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State v. Wyman

Supreme Judicial Court of Maine

January 6, 2015

STATE OF MAINE
v.
JEFFREY P. WYMAN

Argued October 8, 2014.

On the briefs:

Richard L. Hartley, Esq., Law Office of Richard L. Hartley, Bangor, for appellant Jeffrrey P. Wyman.

R. Christopher Almy, District Attorney, and Tracy Collins Lacher, Asst. Dist. Atty., Prosecutorial District V, Bangor, for appellee State of Maine.

At oral argument: Richard L. Hartley, Esq., for appellant Jeffrrey P. Wyman.

Tracy Collins, Asst. Dist. Atty., for appellee State of Maine.

Panel: SAUFLEY, C.J., and ALEXANDER, MEAD, GORMAN, JABAR, and HJELM, JJ.[*]

OPINION

Page 642

JABAR, J.

[¶1] Jeffrey P. Wyman appeals fro a judgment of conviction of perjury (Class C), 17-A M.R.S. § 451(1)(A) (2014), entered in the trial court ( Anderson, J.) after a jury trial. Jeffrey contends that the trial court abused its discretion by (1) allowing the State to introduce and comment

Page 643

on his silence following his arrest for operating under the influence (OUI), (2) allowing a police officer to testify to his opinion that " there were lies told" during Jeffrey's trial for OUI, at which Jeffrey was acquitted, and (3) admitting the testimony of a Verizon employee that the State offered as a custodian of cell phone billing records. We discern no abuse of discretion and affirm Jeffrey's conviction.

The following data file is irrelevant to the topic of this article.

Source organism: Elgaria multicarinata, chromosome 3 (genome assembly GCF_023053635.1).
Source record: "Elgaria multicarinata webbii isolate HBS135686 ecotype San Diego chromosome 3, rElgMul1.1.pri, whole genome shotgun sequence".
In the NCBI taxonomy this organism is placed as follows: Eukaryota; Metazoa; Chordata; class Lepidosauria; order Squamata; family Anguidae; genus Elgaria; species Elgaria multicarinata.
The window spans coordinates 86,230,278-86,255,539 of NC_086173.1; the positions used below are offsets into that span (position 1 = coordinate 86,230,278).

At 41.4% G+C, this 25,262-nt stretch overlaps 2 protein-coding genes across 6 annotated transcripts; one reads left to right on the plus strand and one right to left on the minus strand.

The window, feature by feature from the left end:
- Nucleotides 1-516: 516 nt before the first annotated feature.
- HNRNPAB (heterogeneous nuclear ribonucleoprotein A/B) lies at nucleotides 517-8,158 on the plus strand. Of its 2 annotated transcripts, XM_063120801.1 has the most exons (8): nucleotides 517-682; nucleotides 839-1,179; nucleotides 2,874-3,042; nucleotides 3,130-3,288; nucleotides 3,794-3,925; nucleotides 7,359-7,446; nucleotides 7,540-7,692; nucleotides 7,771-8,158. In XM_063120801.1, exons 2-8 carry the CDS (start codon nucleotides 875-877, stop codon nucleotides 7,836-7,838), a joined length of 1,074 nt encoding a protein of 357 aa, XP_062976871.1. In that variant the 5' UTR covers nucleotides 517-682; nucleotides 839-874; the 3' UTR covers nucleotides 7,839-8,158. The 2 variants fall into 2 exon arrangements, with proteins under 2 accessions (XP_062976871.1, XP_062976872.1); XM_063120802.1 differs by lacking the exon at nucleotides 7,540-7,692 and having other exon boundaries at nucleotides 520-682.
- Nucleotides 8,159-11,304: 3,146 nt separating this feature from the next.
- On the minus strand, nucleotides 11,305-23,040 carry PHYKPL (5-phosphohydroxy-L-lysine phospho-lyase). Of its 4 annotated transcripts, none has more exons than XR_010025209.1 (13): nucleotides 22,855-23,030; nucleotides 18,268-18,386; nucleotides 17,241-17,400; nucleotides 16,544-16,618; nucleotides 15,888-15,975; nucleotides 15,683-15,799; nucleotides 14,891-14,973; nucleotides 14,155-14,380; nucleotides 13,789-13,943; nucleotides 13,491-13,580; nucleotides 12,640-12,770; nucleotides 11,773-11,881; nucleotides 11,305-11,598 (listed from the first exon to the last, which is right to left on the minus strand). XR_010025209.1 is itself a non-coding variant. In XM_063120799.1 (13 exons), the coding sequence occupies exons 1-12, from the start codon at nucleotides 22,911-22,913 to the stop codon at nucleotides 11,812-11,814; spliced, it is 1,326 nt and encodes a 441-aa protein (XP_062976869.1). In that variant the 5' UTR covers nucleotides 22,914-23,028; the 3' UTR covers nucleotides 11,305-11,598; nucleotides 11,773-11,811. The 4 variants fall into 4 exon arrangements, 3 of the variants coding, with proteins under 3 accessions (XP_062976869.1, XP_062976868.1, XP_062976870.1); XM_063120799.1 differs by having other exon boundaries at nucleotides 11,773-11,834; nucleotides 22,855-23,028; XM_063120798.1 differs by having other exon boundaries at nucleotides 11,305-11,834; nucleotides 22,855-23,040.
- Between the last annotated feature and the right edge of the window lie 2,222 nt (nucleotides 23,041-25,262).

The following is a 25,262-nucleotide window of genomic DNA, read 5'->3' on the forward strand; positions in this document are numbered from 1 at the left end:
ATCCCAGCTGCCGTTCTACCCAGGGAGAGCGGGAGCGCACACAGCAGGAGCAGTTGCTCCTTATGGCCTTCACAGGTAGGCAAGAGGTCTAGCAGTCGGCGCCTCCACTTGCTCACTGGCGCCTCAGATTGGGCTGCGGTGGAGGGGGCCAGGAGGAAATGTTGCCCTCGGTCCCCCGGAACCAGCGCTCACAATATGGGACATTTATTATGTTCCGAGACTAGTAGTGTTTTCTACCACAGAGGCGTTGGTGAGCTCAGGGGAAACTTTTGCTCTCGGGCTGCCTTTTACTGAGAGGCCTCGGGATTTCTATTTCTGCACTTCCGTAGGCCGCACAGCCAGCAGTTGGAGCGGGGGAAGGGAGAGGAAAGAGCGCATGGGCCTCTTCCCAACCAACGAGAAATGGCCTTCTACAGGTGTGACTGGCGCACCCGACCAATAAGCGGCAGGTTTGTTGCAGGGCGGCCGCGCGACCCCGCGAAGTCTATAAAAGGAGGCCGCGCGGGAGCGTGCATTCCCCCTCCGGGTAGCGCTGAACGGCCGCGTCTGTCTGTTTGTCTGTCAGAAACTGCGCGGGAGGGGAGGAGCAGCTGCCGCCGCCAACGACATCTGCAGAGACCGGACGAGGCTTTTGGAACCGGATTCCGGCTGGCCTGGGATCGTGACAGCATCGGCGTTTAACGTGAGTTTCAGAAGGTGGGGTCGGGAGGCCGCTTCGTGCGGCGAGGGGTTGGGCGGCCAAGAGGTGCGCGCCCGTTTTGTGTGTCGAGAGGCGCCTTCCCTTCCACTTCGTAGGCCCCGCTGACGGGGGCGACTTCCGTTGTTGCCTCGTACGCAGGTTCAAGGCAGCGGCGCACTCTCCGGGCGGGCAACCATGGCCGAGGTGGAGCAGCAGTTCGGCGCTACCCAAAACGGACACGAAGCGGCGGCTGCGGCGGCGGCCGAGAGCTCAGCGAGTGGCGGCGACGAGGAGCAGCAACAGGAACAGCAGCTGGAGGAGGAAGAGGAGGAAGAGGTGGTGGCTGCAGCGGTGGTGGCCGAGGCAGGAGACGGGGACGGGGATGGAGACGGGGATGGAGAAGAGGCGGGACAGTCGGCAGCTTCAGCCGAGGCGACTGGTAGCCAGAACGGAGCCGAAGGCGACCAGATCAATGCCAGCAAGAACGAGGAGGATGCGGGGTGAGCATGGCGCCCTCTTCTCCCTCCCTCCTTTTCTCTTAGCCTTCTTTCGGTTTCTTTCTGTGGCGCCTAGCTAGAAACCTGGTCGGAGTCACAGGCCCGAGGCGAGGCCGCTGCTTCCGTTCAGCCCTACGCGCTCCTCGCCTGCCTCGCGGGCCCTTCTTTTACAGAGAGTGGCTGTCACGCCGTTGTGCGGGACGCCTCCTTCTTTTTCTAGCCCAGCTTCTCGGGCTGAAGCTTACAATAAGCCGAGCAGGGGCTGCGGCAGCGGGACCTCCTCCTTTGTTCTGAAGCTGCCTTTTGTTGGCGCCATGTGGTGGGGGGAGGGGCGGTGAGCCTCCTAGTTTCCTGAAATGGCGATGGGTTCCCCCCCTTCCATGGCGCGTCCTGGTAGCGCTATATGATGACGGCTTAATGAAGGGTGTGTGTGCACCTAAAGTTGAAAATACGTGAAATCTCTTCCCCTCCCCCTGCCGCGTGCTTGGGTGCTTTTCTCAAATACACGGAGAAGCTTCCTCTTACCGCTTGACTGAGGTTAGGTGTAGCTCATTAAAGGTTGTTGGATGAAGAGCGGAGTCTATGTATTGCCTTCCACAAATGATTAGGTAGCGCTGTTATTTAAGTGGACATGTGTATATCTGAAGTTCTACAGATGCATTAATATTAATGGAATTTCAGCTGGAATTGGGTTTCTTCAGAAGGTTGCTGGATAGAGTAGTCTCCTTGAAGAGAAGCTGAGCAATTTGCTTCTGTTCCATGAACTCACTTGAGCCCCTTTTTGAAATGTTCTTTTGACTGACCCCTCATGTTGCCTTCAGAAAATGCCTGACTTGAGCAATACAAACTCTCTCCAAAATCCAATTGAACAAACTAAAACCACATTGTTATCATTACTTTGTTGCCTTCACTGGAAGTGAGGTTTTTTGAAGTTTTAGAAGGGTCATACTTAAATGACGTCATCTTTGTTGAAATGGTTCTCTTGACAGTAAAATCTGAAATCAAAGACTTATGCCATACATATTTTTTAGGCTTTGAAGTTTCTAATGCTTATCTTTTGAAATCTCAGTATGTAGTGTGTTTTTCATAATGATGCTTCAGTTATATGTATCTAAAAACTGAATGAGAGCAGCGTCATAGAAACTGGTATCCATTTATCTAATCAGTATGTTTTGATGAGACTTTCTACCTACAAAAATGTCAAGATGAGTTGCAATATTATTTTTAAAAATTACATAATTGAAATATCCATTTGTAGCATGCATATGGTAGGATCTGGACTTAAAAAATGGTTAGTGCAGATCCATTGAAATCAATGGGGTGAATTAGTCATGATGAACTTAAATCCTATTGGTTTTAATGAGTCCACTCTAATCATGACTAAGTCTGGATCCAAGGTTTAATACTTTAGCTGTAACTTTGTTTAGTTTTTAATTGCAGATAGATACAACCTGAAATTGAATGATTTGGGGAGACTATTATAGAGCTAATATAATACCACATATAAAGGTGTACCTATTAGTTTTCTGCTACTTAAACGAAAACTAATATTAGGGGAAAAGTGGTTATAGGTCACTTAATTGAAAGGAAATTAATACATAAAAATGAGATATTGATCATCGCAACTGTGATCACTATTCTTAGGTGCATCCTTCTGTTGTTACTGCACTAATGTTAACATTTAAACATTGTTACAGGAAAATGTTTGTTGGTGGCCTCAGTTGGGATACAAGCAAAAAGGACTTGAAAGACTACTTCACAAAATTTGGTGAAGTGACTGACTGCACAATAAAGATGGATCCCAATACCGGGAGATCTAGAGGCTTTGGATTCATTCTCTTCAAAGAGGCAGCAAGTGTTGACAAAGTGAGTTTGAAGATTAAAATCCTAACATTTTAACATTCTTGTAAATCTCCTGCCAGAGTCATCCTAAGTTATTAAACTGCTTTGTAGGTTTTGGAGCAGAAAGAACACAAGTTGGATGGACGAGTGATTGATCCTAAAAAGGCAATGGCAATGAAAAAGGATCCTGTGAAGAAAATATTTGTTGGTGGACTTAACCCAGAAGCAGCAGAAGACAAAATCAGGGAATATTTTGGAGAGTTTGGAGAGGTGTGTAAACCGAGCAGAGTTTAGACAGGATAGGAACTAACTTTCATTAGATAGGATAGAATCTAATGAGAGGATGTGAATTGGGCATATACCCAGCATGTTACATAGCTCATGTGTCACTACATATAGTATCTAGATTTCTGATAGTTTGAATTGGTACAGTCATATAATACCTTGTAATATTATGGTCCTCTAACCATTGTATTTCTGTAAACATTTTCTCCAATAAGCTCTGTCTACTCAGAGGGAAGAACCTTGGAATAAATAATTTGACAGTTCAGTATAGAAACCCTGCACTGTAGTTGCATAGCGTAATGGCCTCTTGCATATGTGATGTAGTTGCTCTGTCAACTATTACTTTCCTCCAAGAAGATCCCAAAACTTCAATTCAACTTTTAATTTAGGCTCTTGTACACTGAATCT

I. BACKGROUND

[¶2] In September 2012, Jeffrey Wyman was indicted for perjury relating to testimony he provided during his January 2012 trial for OUI. Jeffrey's son, David M. Wyman, was also indicted for perjury relating to his testimony during Jeffrey's OUI trial. During the father and son's consolidated perjury trial, the State argued that Jeffrey and David had concocted a timeline of events supporting the assertion that Jeffrey was not guilty of OUI because he had become intoxicated after going off the road on April 20, 2011, and that Jeffrey and David had given false testimony supporting that timeline during the OUI trial.

[¶3] Before the perjury trial, the defense became aware that the State intended to introduce cell phone billing records to contradict the account of events that Jeffrey and David provided during the OUI trial. The defense therefore requested and the court issued a discovery order requiring the State to provide, at least thirty days before jury selection, a report of any expert witnesses that it intended to call. See U.C.D.R.P -- Bangor 16A(c).[1] On the date scheduled for jury selection, the State sought a continuance to allow it time to comply with the court's discovery order. After the court denied this request, the State decided not to call an expert witness to interpret the cell phone billing records.

[¶4] At trial, the State presented the testimony of an officer who arrested Jeffrey for OUI and participated in the perjury investigation. It also presented the testimony of a Verizon employee, who testified as a custodian of the cell phone billing records.

A. The Officer's Direct Examination

[¶5] During the perjury trial, the officer testified that when he arrived at the scene of the accident on April 20, 2011, at 12:57 p.m., Jeffrey smelled of alcohol and had bloodshot eyes and slurred speech. He stated that he asked Jeffrey how much he had had to drink that day and ...


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